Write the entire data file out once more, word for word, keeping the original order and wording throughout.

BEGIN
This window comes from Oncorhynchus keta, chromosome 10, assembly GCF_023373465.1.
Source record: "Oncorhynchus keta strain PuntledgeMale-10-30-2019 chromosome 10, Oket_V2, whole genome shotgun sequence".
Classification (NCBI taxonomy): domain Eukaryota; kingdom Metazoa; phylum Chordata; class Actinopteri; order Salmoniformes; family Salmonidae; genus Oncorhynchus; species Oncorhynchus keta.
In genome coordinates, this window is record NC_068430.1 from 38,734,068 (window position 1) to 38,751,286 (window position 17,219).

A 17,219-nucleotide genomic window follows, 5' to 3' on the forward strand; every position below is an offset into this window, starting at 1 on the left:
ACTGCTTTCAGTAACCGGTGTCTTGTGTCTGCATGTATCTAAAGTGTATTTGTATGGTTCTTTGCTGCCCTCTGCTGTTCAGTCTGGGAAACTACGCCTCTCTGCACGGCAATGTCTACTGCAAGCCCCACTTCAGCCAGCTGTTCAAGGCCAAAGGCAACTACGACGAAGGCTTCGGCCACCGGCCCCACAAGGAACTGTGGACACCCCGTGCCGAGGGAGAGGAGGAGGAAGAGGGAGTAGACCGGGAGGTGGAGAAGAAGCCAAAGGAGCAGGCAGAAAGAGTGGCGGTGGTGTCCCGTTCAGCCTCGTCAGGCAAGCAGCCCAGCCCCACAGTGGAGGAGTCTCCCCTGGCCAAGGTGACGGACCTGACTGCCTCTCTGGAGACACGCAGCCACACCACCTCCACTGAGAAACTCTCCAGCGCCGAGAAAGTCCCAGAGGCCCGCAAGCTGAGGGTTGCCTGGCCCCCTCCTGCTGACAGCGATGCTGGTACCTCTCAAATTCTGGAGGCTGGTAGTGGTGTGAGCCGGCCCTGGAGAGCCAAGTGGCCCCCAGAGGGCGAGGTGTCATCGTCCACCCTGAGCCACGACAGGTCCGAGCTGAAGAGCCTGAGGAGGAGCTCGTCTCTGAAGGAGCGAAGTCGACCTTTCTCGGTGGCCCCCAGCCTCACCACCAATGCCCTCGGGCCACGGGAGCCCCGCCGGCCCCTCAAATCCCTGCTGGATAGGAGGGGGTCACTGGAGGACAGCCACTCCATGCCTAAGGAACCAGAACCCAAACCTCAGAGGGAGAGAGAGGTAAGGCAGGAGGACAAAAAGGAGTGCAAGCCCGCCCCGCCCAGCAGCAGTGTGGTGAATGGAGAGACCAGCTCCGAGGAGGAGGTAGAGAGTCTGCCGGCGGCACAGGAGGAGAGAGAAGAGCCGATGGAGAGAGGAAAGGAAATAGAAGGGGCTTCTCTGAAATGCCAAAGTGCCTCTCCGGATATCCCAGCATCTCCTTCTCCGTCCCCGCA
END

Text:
This window comes from Oncorhynchus keta, chromosome 10, assembly GCF_023373465.1.
Source record: "Oncorhynchus keta strain PuntledgeMale-10-30-2019 chromosome 10, Oket_V2, whole genome shotgun sequence".
Classification (NCBI taxonomy): domain Eukaryota; kingdom Metazoa; phylum Chordata; class Actinopteri; order Salmoniformes; family Salmonidae; genus Oncorhynchus; species Oncorhynchus keta.
In genome coordinates, this window is record NC_068430.1 from 38,734,068 (window position 1) to 38,751,286 (window position 17,219).

A 17,219-nucleotide genomic window follows, 5' to 3' on the forward strand; every position below is an offset into this window, starting at 1 on the left:
ACTGCTTTCAGTAACCGGTGTCTTGTGTCTGCATGTATCTAAAGTGTATTTGTATGGTTCTTTGCTGCCCTCTGCTGTTCAGTCTGGGAAACTACGCCTCTCTGCACGGCAATGTCTACTGCAAGCCCCACTTCAGCCAGCTGTTCAAGGCCAAAGGCAACTACGACGAAGGCTTCGGCCACCGGCCCCACAAGGAACTGTGGACACCCCGTGCCGAGGGAGAGGAGGAGGAAGAGGGAGTAGACCGGGAGGTGGAGAAGAAGCCAAAGGAGCAGGCAGAAAGAGTGGCGGTGGTGTCCCGTTCAGCCTCGTCAGGCAAGCAGCCCAGCCCCACAGTGGAGGAGTCTCCCCTGGCCAAGGTGACGGACCTGACTGCCTCTCTGGAGACACGCAGCCACACCACCTCCACTGAGAAACTCTCCAGCGCCGAGAAAGTCCCAGAGGCCCGCAAGCTGAGGGTTGCCTGGCCCCCTCCTGCTGACAGCGATGCTGGTACCTCTCAAATTCTGGAGGCTGGTAGTGGTGTGAGCCGGCCCTGGAGAGCCAAGTGGCCCCCAGAGGGCGAGGTGTCATCGTCCACCCTGAGCCACGACAGGTCCGAGCTGAAGAGCCTGAGGAGGAGCTCGTCTCTGAAGGAGCGAAGTCGACCTTTCTCGGTGGCCCCCAGCCTCACCACCAATGCCCTCGGGCCACGGGAGCCCCGCCGGCCCCTCAAATCCCTGCTGGATAGGAGGGGGTCACTGGAGGACAGCCACTCCATGCCTAAGGAACCAGAACCCAAACCTCAGAGGGAGAGAGAGGTAAGGCAGGAGGACAAAAAGGAGTGCAAGCCCGCCCCGCCCAGCAGCAGTGTGGTGAATGGAGAGACCAGCTCCGAGGAGGAGGTAGAGAGTCTGCCGGCGGCACAGGAGGAGAGAGAAGAGCCGATGGAGAGAGGAAAGGAAATAGAAGGGGCTTCTCTGAAATGCCAAAGTGCCTCTCCGGATATCCCAGCATCTCCTTCTCCGTCCCCGCA